Perhaps another explanation to why a huge chunk of Kenyan men are silently battling depression?

Many men pretend that all is well but deep down, they live in fear of their spouses.

Dan Makhaya is now blind, courtesy of acid that his wife used to attack him. In a police report, he recorded how his wife poured acid on his face, blinding him on impact. It has been five years since the incident, which is under trial.

Peter Mulwa, 37, whose wife slashed his face using a knife after a disagreement over money says he could not imagine the shame of walking around telling people that his wife had harmed him.

Experts warn that if not addressed, domestic violence will soon be a big threat to the institution of marriage.

Silent male victims of domestic violence

“I lied that I had cut myself while pruning. It was better than saying I had been cut by my wife. People at work would have said I am weak,” he says.

Experts warn that if not addressed, domestic violence will soon be a big threat to the institution of marriage, scaring young men and women from settling down.

“It’s high time couples seek professional help. If this trend of bottling up continues, we will see more harm and deaths on both men and women,” says Emmanuel Agalo, a counselling psychologist based in Nairobi.

Data from the aforementioned report shows that while women’s vulnerability remains fairly constant, that of men has steadily been increasing over the years.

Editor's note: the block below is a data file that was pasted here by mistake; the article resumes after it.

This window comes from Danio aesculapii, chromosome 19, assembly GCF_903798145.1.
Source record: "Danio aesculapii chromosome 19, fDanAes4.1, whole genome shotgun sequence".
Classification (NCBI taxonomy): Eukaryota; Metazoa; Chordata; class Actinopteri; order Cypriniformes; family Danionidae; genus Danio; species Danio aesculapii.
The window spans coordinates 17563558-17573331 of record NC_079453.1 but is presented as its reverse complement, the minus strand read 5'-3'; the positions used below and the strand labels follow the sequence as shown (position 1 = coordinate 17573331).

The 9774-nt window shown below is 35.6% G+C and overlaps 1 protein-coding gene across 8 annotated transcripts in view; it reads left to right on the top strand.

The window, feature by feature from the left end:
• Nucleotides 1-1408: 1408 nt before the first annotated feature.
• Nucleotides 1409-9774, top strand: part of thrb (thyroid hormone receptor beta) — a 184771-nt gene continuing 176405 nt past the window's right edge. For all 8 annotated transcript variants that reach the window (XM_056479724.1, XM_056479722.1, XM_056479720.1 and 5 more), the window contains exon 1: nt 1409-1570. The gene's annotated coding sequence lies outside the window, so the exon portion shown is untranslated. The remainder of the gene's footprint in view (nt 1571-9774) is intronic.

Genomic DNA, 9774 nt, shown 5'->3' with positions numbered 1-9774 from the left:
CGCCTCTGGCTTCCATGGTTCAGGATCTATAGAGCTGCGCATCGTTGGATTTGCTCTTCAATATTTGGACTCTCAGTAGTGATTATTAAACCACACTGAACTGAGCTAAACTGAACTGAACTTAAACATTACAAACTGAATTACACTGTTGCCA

It also paints an ironic picture of counties that are considered to have a higher education level such as Nairobi ranking high in violence against men, while North Eastern that has the highest rates of illiteracy reporting lowest cases of domestic violence of both genders.

Denied conjugal rights and other emotional tortures

Maendeleo ya Wanaume chairman Nderitu Njoka says most men are tortured by their partners psychologically more than physically, which leaves them depressed.

“We have a lot of men suffering in silence, men sleeping in their cars but they cannot tell anyone because once they speak out, they will be victimised more by their partners,” says Njoka.

Njoka’s list of emotional torture is endless: It includes denial of conjugal rights, or refusal of a woman to do ‘wifely’ duties like cooking or washing.

Marriage experts insist that partners must work together as a team and remember the vows they took.

“What most marriages need is spicing up of things. Most partners are in loveless unions and are only there to raise children. When either of them wrongs the other, violence seem to be the only option,” says Agalo, an expert who has handle many cases of domestic violence.

He says men seem to have many options when things go wrong. Some, he says, keep mistresses who help in ‘releasing stress’ or run to their parallel families, where they are consoled and pampered.

“Unfortunately for women, most invest heavily in their one and only marriage and are scared of consequences of cheating, which in most cases is divorce. So when they realise that they are being taken for a ride, they express that anger in very nasty ways like hiring hitmen,” he says, urging men to speak up and report violence against them before it’s too late.

Besides cheating suspicion, another leading reason as to why wives now kill husbands is malicious schemes for property inheritance.